How to Find a Missing Person Free of Charge

By Emma Riley Sutton

  • Overview

    Few things are scarier than when someone you care about is missing, especially in the case of a child. Not knowing what had happened can be agony, whether he's simply "out of pocket" or if some evidence of foul play was found. Your whole life is put on hold as you try to find him and get the answers to all your questions. This isn't the time to worry about finances and how that could affect finding him.
    • Step 1

      Obtain all the information about the missing person. Know her height, weight, hair and eye color. Remember any distinguishing marks such as tattoos and scars. Contact her dentist to get her dental records. Remember every possible detail about the missing person; it is impossible to know what trivial piece of information may be the key to finding her.
    • Step 2

      Contact friends and relatives. Find out if the missing person is with someone they know. Learn when the last time the friends and family saw the missing person. Find out what state of mind the missing person was in. Ask if the friends and family members thought anything was strange about seeing the missing person. Perhaps the missing person was nervous, frightened or ill.

    • Step 3

      Contact local authorities. Normally, it is necessary that a person be missing at least 24 hours before the police will actively be involved in trying to find him. There can exceptions to this such as when the person is ill, has dimensioned mental abilities, or if any evidence of foul play is found. Tell the police, sheriff's department and other local authorities about the missing person. Stay calm. Give them the information you have gotten from friends and family--as well a description of the person who is missing. Give them the most recent picture of the missing person, preferably a close-up face shot. If you have photos of any distinguishing marks, give them to the authorities as well.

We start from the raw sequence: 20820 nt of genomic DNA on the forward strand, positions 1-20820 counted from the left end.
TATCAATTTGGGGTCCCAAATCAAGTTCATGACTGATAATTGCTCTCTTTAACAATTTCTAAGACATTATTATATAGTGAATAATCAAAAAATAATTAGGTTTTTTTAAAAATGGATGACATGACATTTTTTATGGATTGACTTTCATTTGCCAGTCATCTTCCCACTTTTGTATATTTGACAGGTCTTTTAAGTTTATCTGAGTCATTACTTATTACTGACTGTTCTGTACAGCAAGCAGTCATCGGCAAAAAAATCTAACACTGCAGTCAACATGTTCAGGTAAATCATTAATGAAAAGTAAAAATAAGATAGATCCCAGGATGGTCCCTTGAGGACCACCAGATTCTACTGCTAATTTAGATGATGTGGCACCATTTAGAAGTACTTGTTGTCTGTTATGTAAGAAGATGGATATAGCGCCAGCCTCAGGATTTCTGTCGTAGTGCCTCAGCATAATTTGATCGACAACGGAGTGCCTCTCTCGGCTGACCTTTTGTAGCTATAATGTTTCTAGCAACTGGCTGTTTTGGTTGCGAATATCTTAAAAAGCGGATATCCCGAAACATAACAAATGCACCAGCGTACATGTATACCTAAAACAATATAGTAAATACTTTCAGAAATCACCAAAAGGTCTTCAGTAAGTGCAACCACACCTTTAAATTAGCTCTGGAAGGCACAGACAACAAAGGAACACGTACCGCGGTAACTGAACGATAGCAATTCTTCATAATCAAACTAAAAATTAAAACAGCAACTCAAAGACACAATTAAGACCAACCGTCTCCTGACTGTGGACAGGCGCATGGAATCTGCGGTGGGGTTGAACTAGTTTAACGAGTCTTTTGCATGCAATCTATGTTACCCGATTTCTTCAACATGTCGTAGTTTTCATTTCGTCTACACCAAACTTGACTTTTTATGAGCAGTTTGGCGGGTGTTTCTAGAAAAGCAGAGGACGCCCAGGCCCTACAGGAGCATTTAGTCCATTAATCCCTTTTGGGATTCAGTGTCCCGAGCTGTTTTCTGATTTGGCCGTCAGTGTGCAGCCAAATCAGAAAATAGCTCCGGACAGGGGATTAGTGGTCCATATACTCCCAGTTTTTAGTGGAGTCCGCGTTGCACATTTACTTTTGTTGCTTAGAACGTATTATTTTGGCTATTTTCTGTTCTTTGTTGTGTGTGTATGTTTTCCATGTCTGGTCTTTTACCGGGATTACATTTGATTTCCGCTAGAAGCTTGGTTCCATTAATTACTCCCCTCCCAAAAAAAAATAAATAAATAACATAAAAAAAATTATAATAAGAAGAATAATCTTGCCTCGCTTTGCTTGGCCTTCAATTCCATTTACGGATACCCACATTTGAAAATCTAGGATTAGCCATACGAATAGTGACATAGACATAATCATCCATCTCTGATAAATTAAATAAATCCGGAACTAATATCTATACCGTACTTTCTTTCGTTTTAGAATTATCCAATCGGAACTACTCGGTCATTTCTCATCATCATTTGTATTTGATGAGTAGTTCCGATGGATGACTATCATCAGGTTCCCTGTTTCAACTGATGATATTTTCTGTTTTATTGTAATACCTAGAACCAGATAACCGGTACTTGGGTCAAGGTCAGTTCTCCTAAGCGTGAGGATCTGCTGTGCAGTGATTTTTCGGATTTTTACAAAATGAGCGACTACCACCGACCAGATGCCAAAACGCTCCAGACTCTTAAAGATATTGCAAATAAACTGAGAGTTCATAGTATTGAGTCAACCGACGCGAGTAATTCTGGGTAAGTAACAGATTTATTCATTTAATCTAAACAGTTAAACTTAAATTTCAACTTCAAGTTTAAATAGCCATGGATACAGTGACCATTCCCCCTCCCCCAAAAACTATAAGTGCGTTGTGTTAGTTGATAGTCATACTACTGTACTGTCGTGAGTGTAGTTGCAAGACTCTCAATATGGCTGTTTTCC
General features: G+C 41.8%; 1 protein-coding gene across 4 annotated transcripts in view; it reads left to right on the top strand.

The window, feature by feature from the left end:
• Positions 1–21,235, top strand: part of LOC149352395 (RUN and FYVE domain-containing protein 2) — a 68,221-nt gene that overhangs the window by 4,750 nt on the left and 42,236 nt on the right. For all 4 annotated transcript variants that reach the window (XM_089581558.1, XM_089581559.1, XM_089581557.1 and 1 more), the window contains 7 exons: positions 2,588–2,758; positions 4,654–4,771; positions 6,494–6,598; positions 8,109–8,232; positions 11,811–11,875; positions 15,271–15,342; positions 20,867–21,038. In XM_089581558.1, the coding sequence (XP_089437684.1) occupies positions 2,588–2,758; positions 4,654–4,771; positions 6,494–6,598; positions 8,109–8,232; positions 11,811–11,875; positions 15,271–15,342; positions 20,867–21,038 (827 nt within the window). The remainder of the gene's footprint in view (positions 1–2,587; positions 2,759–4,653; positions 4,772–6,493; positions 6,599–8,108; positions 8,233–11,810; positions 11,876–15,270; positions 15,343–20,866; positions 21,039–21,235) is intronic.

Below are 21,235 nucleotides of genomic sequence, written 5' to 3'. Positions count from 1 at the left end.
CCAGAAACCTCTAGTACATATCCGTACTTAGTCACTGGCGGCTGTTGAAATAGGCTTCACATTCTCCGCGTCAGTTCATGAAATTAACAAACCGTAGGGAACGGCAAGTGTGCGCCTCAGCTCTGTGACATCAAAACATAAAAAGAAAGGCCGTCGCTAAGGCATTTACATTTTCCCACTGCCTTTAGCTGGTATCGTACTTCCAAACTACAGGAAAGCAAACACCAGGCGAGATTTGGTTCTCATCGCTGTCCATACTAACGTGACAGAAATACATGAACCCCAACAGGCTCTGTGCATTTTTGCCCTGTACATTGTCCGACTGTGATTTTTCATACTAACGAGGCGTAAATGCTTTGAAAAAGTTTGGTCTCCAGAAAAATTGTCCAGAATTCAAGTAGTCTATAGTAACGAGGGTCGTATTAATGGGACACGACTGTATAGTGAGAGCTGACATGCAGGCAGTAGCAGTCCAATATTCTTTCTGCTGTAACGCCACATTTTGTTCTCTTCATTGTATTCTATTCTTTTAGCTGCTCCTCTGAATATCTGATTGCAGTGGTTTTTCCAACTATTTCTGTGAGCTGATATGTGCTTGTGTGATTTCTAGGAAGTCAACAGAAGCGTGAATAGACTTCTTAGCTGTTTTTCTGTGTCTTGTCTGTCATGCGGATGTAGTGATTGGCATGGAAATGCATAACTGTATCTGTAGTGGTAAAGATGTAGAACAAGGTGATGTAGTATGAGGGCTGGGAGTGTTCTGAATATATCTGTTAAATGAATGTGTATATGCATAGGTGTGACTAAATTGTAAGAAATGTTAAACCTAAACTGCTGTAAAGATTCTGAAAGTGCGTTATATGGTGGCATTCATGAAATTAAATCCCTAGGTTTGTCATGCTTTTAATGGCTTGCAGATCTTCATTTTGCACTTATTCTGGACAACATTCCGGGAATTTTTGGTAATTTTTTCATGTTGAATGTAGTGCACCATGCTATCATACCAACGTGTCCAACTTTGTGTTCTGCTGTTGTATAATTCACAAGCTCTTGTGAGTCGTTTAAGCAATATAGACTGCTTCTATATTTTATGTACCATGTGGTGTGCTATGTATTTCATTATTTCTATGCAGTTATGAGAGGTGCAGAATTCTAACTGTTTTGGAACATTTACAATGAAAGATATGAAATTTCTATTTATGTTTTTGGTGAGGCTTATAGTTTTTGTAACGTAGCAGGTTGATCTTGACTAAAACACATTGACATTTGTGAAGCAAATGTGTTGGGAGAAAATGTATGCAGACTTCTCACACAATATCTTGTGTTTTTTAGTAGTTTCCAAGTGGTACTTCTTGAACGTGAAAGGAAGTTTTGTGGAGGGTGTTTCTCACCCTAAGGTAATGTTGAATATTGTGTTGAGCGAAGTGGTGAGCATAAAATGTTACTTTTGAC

• Step 4

      Contact area hospitals to see if anyone with the name of the missing person has been there. Also ask if anyone matching her description has been seen there. Include your contact information so anyone who might have additional information can call you.
    • Step 5

      Contact federal agencies. It is not necessary to wait for the local authorities to contact federal agencies such as the Federal Bureau of Investigations. You can and should do this yourself. Give them all the information you have regarding the missing person, just as you did with the local authorities.
    • Step 6

      Contact the media. Area television and radio stations--as well as newspapers and Internet news sources--need to be contacted. Give them all the information you have available, unless instructed by the authorities not to do this. Make sure they have a current picture of the missing person. Consider contacting cable news stations as well, especially if the local media does not seem to be helping. Be persistent.
    • Step 7

      Use the Internet. Unless told not do so by the authorities, post all the information on Websites, especially those devoted to sharing information and finding missing people. See the Resources section for contact information.
    • Step 8

      Contact missing persons organizations. America's Most Wanted and others actively search for missing persons. Again, share all the information you have unless instructed not to do so.
    • Step 9

      Start a grassroots search effort. Make flyers and post them everywhere you can. Have friends, relatives and neighbors search the area where the missing person was last seen. Knock on doors and go to hang outs of the missing person. Share the information you have about the missing person, unless instructed not to by the local authorities.
    • Skill: Challenging
    • Tip: Follow the directions of the authorities. They have experience finding missing persons and should be listened to.

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